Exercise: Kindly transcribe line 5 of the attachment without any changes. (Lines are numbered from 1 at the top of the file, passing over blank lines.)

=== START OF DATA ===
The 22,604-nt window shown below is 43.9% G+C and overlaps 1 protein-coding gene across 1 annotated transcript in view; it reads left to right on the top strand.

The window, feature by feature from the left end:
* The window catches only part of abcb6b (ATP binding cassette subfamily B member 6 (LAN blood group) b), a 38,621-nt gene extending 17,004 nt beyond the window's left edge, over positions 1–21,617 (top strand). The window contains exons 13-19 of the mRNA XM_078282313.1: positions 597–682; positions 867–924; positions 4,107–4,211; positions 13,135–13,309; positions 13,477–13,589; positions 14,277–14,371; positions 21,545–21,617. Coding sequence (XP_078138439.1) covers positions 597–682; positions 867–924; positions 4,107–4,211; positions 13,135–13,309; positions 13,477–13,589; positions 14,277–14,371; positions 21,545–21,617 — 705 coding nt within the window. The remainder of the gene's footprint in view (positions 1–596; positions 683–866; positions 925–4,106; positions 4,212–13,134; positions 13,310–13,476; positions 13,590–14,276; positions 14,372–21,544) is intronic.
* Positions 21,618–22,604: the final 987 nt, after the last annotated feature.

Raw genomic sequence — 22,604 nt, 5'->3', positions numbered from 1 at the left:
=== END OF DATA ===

Raw genomic sequence — 22,604 nt, 5'->3', positions numbered from 1 at the left: